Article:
After a volatile start, the Australian share market has regained its momentum despite the continuing increase in coronavirus cases.
By 1.30pm AEDT, the ASX 200 index had jumped 2.1 per cent to 4946 points, after briefly falling into negative territory.
The Australian dollar has lifted to 61.75 US cents.
More than 660,000 people have been infected by the novel coronavirus across the world, and more than 30,000 have died.
Australia now has more than 4000 cases of COVID-19.
Despite the worsening health crisis, global stock markets rebounded last week after governments and central banks pumped trillions of dollars worth of stimulus into their economies to cushion the blow of the coronavirus pandemic.
“If you’ve spent any time ocean fishing, you’re probably aware of the term ‘sucker hole’,” AxiCorp’s chief market strategist Stephen Innes said.
“[It is] a colloquial term referring to a short spate of good weather that “suckers” sailors into leaving port just in time for a storm to resume at full force.
“Well, that’s what last week’s market felt like as now we are about to enter a vortex of bad earnings, bad economic data, and bankruptcies.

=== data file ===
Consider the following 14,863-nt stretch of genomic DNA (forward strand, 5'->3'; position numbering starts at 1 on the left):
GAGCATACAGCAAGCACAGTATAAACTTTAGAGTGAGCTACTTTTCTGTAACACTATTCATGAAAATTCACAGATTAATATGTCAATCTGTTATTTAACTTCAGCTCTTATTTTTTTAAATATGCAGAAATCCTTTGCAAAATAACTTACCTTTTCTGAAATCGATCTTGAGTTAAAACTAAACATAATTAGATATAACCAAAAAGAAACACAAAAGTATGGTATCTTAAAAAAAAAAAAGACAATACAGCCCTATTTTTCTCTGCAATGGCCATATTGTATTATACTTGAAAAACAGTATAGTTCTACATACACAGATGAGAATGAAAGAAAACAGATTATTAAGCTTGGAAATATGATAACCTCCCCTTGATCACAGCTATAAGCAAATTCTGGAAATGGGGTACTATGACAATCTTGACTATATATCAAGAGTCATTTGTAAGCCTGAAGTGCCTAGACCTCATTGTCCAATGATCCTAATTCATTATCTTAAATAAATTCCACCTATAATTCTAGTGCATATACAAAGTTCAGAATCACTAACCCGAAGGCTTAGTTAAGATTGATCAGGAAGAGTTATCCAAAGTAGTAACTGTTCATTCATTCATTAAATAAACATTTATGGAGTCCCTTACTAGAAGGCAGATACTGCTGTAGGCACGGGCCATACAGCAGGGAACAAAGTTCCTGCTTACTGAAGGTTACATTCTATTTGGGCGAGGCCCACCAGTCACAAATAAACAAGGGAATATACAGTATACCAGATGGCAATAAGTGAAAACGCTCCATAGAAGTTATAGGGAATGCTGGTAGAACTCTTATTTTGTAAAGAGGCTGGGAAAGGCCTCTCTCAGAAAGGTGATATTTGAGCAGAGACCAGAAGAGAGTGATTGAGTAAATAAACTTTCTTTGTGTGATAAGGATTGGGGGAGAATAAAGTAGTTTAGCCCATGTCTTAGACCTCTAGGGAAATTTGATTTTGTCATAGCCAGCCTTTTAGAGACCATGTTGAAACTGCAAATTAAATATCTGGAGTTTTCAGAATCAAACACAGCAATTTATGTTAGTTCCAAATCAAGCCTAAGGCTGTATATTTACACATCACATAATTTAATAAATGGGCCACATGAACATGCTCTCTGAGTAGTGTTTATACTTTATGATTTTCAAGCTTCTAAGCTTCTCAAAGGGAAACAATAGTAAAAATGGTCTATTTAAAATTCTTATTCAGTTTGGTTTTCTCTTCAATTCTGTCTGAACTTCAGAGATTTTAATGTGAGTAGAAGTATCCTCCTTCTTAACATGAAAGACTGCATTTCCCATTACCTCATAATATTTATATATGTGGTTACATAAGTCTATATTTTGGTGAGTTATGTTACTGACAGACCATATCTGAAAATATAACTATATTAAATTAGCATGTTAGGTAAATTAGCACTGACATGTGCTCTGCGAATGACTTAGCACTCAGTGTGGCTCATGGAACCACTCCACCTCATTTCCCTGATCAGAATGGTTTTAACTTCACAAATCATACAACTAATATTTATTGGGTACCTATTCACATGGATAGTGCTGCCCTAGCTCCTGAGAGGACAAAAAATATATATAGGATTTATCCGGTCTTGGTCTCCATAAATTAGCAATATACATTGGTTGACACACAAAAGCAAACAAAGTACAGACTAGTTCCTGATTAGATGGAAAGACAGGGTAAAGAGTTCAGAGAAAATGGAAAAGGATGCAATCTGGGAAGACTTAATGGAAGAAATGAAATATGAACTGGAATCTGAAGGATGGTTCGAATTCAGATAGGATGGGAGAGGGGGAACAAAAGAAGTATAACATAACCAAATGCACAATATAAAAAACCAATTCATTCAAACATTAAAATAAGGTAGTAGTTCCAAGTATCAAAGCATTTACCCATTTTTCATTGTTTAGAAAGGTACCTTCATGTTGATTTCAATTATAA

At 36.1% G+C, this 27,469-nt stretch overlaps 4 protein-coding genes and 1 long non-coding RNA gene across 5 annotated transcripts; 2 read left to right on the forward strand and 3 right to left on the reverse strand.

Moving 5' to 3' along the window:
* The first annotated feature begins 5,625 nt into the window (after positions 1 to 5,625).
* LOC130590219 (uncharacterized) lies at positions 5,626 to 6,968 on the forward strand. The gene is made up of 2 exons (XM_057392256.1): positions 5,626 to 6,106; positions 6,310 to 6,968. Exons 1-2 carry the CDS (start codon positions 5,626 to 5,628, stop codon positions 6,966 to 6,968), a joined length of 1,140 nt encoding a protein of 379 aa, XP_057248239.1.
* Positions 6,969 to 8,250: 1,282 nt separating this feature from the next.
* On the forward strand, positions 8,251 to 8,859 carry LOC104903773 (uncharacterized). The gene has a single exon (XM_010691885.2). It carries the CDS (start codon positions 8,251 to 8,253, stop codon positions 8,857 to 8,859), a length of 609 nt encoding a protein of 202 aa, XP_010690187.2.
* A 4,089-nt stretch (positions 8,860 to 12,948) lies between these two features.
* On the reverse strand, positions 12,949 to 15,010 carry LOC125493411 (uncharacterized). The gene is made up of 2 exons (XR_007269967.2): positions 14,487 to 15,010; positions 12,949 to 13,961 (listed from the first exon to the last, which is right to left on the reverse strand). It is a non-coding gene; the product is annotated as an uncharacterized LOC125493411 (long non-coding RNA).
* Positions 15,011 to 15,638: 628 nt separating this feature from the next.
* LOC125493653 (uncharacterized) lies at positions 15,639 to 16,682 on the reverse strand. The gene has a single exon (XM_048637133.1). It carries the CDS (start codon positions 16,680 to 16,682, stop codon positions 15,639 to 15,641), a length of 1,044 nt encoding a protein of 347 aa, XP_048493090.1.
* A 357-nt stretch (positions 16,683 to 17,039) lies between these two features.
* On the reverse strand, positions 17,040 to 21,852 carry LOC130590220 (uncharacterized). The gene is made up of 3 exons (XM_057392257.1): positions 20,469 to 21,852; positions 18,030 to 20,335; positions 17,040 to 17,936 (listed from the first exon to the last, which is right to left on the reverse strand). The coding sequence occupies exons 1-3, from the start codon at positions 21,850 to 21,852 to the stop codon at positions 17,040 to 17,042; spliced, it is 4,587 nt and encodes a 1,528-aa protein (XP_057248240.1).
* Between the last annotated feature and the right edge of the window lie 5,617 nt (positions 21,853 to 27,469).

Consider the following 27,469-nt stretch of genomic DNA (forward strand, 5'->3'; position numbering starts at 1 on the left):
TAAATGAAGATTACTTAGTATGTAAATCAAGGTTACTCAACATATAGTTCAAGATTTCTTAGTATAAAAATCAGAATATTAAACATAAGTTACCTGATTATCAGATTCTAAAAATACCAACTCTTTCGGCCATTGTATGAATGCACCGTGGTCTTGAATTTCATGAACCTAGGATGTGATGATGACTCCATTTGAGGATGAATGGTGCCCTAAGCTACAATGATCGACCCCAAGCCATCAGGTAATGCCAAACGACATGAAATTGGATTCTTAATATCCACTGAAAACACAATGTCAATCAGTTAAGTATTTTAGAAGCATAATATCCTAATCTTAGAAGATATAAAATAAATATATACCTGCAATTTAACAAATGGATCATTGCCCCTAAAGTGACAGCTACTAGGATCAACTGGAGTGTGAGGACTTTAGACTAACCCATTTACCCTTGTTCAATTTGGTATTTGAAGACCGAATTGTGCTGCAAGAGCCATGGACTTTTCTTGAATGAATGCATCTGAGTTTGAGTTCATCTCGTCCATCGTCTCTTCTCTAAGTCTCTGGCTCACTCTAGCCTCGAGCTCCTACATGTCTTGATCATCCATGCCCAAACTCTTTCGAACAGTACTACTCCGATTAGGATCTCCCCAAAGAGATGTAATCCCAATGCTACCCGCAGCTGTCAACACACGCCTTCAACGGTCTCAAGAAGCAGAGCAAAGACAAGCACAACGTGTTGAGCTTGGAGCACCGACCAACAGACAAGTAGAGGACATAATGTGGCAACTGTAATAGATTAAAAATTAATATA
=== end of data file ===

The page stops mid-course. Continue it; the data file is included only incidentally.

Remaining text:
“Indeed, last week’s animal spirits will be severely tested.”
Healthcare stocks in demand
The best performing sectors are healthcare and consumer staples, driven by Mayne Pharma Group (+11.6pc), Cocchlear (+6.4pc) and Ramsay Health Care (+5.2pc).
Ansell shares, in particular, surged by 16.9 per cent after the medical glove maker reaffirmed its full-year earnings forecast at a time when most companies were retracting their rosy expectations about future profits.
In addition, the company said it was experiencing “very strong demand” for its surgical gloves as the coronavirus pandemic continues.
The major banks have also rebounded, after their share prices were battered in recent weeks.
NAB, ANZ, Westpac and Commonwealth Bank have risen between 3 and 5 per cent.
Supermarket giants Woolworths and Coles have risen by 3.6 and 3 per cent respectively.
Meanwhile, mining and energy stocks were sold off amid worries about a prolonged global economic slowdown.
Big names in those sectors have tumbled, including Santos (-4.4pc), Rio Tinto (-1.3pc) and BHP (-0.8pc).